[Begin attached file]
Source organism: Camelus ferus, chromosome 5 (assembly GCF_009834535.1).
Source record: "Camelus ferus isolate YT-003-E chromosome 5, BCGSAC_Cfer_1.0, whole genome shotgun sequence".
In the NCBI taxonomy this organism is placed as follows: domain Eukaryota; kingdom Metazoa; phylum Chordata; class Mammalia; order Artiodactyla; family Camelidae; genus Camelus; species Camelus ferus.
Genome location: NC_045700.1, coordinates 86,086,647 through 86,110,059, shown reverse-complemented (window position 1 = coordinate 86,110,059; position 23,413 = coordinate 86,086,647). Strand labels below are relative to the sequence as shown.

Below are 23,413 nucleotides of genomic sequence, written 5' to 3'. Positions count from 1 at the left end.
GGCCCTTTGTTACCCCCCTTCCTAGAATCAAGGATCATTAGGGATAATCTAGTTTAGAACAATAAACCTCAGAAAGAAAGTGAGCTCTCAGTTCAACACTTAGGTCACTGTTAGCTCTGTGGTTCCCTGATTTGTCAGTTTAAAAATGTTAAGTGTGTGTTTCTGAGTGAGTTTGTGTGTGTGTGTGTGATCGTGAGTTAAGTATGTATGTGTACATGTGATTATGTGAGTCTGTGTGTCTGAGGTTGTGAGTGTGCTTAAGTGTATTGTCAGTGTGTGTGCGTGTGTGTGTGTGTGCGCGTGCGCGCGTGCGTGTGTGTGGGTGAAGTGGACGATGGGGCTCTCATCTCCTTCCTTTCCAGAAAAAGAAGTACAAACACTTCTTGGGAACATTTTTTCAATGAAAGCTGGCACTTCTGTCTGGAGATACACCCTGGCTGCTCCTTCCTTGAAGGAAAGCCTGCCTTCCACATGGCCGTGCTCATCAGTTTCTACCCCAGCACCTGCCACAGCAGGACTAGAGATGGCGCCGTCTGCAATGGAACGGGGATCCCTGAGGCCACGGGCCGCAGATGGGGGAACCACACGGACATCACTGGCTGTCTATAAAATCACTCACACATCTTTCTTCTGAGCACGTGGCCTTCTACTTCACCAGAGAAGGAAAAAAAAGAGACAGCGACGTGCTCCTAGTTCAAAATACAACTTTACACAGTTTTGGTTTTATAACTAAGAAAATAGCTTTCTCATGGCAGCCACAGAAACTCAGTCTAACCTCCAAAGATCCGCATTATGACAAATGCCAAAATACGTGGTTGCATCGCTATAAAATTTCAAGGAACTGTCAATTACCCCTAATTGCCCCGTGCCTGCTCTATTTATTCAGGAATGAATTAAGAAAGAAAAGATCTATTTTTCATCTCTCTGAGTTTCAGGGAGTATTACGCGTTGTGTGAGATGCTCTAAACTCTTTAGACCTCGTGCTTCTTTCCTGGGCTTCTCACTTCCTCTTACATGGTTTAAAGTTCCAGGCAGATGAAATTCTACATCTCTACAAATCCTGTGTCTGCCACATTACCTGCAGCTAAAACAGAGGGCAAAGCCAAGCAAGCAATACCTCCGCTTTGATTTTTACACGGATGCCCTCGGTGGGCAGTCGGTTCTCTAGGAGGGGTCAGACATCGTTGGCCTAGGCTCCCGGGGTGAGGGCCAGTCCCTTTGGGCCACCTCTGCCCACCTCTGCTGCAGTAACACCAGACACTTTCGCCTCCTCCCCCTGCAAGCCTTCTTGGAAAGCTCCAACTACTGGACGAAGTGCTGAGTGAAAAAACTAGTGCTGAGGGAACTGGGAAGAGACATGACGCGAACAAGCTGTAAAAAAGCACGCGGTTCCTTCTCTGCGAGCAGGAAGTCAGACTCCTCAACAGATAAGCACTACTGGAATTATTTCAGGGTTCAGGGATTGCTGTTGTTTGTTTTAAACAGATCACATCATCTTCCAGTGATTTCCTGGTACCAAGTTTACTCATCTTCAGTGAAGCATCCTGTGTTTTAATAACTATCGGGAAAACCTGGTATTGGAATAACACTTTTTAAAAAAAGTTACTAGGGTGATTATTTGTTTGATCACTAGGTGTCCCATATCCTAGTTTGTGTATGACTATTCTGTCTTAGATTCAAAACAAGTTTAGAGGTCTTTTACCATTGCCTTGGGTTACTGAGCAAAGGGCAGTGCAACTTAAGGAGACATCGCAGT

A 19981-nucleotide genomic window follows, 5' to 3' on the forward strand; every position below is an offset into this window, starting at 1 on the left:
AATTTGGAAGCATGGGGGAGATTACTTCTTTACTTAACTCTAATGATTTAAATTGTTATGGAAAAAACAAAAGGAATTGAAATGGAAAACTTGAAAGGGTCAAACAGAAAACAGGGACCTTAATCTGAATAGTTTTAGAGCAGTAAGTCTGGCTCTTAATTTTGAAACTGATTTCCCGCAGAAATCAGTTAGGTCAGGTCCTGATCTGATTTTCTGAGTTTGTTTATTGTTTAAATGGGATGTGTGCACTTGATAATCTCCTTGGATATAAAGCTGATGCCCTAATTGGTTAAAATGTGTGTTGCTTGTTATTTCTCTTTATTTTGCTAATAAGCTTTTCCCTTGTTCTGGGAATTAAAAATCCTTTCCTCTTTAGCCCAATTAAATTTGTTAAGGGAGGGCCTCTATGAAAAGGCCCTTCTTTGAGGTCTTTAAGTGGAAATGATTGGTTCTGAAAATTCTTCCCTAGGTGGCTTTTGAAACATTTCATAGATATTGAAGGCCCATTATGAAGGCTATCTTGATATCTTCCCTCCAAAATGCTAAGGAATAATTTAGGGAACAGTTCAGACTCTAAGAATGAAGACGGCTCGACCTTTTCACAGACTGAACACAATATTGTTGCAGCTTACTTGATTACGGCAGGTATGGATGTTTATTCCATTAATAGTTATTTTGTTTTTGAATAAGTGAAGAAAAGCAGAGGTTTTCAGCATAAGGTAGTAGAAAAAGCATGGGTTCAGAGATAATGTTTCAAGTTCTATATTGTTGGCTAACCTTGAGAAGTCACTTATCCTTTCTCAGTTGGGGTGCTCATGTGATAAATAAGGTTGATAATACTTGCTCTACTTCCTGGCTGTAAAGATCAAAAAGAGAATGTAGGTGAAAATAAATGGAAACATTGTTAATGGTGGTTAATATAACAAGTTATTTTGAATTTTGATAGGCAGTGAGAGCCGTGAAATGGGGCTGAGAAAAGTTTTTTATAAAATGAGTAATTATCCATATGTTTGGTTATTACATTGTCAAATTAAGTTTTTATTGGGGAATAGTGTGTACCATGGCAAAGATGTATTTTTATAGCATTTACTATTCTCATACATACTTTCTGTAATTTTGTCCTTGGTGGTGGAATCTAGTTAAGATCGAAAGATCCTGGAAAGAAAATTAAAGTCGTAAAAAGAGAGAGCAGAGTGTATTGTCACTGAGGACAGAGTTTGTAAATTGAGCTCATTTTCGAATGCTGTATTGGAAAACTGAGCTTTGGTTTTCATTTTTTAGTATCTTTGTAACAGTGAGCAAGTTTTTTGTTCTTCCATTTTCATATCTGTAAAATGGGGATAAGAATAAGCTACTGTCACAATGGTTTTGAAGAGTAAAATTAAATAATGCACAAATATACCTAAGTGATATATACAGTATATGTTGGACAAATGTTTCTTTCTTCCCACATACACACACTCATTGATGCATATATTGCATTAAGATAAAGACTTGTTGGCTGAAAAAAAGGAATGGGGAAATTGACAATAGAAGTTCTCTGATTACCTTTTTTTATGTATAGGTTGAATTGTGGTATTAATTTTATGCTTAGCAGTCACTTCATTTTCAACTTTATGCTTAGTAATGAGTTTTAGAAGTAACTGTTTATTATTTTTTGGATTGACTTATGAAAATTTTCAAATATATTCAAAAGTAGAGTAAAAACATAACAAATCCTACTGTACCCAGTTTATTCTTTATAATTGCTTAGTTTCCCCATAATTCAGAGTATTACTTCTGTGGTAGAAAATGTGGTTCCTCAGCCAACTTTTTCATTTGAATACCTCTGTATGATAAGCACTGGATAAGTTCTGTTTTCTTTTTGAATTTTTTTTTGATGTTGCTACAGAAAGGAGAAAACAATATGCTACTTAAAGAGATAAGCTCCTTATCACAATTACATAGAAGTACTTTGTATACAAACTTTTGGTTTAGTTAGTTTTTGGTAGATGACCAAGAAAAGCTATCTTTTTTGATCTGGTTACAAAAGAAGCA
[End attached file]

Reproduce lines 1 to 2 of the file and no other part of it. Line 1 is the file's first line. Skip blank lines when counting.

Source organism: Camelus ferus, chromosome 5 (assembly GCF_009834535.1).
Source record: "Camelus ferus isolate YT-003-E chromosome 5, BCGSAC_Cfer_1.0, whole genome shotgun sequence".